Mark Winter is a London-based designer who is a colleague at my present job. He recently saw my blog and mentioned his job-hunting efforts. I found his story so full of lessons others might use I asked him to write some posts about it for AlwaysBeJobHunting.com. This is the third of three installments on Mark’s creative approach to finding a job in a terrible economy. Part I discussed losing his first job and early attempts to get more training to help in his search. Part II discussed his out-of-the-box thinking that involved creating a Facebook group to find work and offering a fee to anyone who got him a new job. Here, he discusses the results. In my next post, I’ll review the lessons you can learn from in his experiences.
The whole (Facebook group) experience was worth it. The general feedback from people I was getting was positive and the negative, while it did hurt, I soon began to ignore as the praise would soon drown it out.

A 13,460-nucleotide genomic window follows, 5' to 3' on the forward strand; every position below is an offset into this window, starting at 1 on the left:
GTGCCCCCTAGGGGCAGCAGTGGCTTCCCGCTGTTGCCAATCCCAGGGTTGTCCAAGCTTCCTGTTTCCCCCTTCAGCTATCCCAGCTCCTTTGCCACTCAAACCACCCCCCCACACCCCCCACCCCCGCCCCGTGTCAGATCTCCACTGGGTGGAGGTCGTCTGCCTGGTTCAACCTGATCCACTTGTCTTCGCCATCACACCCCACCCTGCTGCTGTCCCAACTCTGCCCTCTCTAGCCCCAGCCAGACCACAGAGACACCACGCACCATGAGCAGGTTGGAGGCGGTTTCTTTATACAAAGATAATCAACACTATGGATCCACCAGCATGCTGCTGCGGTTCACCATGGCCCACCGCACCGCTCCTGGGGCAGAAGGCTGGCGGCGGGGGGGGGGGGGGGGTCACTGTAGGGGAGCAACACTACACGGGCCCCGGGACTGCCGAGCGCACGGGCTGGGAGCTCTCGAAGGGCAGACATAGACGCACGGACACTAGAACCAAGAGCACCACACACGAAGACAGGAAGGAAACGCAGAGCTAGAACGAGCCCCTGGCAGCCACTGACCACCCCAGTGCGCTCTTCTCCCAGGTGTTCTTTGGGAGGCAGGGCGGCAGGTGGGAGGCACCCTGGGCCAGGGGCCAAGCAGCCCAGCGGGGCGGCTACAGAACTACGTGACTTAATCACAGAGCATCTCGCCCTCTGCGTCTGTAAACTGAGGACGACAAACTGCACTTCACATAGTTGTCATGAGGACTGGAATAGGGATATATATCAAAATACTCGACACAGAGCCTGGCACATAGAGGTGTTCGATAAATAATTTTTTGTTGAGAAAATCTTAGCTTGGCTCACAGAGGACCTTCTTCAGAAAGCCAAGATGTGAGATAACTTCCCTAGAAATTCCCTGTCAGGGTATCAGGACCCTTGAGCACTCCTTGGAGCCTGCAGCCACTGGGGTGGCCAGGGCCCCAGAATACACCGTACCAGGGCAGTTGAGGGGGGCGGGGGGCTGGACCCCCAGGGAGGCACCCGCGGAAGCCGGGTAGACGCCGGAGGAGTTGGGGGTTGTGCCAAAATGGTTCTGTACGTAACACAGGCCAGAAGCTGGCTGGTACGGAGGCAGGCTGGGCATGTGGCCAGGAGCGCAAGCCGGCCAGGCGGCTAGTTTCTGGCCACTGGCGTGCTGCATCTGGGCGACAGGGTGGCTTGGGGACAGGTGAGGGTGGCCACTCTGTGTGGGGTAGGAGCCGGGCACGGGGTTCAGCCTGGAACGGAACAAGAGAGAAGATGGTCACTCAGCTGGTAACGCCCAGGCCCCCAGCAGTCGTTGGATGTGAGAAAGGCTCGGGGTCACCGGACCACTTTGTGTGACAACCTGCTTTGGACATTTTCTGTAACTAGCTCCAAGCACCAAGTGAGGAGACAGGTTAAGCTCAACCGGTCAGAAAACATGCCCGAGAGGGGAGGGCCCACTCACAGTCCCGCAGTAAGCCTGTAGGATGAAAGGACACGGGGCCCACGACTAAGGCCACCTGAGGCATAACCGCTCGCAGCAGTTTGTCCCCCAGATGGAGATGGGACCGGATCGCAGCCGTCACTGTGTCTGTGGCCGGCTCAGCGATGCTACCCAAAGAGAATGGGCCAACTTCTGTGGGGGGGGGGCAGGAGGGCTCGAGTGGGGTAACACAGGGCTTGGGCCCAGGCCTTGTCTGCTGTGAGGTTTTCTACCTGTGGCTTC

The biggest hurt of all that I won’t ever fully understand is the lack of response from potential employers. Of the hundreds (and that is by no means an exaggeration) of applications I sent, I received very few responses. I did receive quite a few automated responses acknowledging my presence but it was to the point I could probably recite the response in my sleep. I can completely understand that any company that advertises a job vacancy may not be able to respond to all applicants. Unfortunately, I will not accept that this is so easily acceptable. I genuinely feel for anyone in this position as it is incredibly hard and lonely not having your voice heard.
The good praise that I did receive? Lots of Tweets congratulating me on my ‘different approach to employment’ from people I’d never met, even a couple of radio DJs Retweeted my search. Sightings of my business cards around London (see photo). Direct emails with nothing but kind words and suggestions. People who’d heard about it and wanted to know how I was doing, even offering to pass my name to a ‘designer friend’ and wouldn’t even take the 10%. Every single word was a morale boost.
The campaign ran for a few months until eventually I found the job I am at today. Unfortunately, although I did receive lots of links to jobs, this one I found myself.
It wasn’t the successful end I’d hoped for but it was definitely a happy one. Eighteen months later and with a promotion to ‘team leader’ of six (including myself) wonderful graphic designers, I am content.
As for the 10% of my first months wages… That got pumped into my next project ‘Camera Obscura’ (www.cameraobscuraproject.co.uk) but that is another story for another time.